Getting In on the DOTCOM Act

The following is an edited version of House Communications Subcommittee chairman Rep. Greg Walden’s (R-Ore.) opening statement on the “Domain Openness Through Continued Oversight Matters” (DOTCOM) Act, which the committee approved in a partisan vote April 9.

This afternoon we begin the mark up on the DOTCOM Act. … This good-government bill is a common-sense approach to an incredibly complex issue.

No committee of Congress has done more to stand up for freedom of the Internet from government intrusion than our subcommittee. We’ve twice passed legislation to make clear that the United States has no intention of letting foreign governments, through the power of the United Nations, seize control of the Internet.

We also have no intention of letting the Obama Administration cede oversight of the fundamental foundation of the Internet — address and naming authority — without the due diligence to ensure that these functions could not be co-opted by foreign entities that do not share our values.

Make no mistake about it, as recently as a week ago, we saw a foreign government turn off Twitter and YouTube ahead of an election in an effort to silence that government’s critics. We know what China has done to silence dissent and we’ve read the statements of Vladimir Putin, who wants to use the powers of the ITU to control the Internet. These threats are real.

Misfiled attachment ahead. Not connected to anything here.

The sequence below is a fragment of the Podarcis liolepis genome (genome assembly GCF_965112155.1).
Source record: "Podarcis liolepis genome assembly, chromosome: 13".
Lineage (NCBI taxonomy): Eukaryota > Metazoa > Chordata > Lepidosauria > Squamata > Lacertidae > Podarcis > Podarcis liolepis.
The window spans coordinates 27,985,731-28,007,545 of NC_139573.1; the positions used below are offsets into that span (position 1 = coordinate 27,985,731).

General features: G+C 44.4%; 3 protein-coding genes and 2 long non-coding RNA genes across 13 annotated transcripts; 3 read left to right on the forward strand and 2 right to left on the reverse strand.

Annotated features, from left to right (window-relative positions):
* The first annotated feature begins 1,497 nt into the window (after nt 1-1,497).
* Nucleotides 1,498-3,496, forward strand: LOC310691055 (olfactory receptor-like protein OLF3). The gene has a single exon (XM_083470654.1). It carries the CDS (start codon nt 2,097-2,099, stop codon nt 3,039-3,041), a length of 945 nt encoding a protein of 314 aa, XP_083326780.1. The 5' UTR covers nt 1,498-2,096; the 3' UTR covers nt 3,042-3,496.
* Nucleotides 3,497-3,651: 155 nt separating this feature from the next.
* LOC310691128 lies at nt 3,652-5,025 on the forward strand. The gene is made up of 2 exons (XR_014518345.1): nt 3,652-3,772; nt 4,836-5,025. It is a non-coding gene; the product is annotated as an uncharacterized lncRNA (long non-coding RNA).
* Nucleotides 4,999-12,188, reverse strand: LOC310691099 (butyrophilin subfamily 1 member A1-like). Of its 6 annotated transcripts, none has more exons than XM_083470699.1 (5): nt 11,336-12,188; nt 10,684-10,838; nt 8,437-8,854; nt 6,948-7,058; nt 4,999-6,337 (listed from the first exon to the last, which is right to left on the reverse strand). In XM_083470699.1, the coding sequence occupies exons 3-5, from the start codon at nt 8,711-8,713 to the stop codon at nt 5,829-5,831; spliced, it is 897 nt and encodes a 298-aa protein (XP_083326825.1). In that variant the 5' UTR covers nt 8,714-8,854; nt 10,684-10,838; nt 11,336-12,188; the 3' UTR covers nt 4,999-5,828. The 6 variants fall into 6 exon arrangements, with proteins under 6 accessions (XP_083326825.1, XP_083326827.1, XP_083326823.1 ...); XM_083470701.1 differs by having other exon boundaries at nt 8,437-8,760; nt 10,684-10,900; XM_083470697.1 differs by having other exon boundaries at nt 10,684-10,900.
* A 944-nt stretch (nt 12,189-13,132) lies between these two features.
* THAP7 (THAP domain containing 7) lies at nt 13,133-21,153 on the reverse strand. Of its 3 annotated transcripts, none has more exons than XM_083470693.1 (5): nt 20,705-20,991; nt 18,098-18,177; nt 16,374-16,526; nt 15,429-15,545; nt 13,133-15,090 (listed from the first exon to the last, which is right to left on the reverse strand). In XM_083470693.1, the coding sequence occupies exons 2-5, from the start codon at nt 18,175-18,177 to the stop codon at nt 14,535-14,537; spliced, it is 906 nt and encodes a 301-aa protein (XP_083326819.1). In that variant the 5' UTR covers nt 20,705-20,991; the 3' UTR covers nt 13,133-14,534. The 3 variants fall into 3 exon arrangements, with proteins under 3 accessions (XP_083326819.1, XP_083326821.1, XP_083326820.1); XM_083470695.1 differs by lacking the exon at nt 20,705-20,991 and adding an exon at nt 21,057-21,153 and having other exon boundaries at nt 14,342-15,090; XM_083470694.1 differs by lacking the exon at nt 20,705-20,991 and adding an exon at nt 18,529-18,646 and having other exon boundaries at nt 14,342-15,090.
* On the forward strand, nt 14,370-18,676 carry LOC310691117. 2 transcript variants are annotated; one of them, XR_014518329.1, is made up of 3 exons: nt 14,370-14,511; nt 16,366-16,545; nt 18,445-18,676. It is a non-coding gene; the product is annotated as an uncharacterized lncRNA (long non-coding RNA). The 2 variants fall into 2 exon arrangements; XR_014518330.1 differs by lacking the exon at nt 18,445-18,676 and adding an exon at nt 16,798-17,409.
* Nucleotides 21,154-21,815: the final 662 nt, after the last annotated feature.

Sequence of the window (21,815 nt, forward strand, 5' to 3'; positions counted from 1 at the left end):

American taxpayers paid to create the Internet. For many years, the Department of Defense contracted with the University of Southern California to manage the assignment of numbers and names. Later that authority was transferred to the Department of Commerce and through contract to ICANN.

I’ve read that 79-page contract and I urge my colleagues to do the same. It is obvious from the various requirements that past administrations, Republican and Democrat, wanted to guarantee Internet independence. Now, the Obama Administration is lunging down a path that is perilous and uncertain. The legislation before us today is simple: It tells the administration to pause and evaluate. The bill calls on the GAO to fully investigate any proposal to transfer authority over Internet naming and report back to Congress its fi ndings before the administration can take action.

Getting the facts and understanding the consequences of such a change in Internet management is the responsible action for us to take. It is what the American people expect us to do. We cannot take the administration’s proposal on blind faith. The future of the Internet is literally at stake.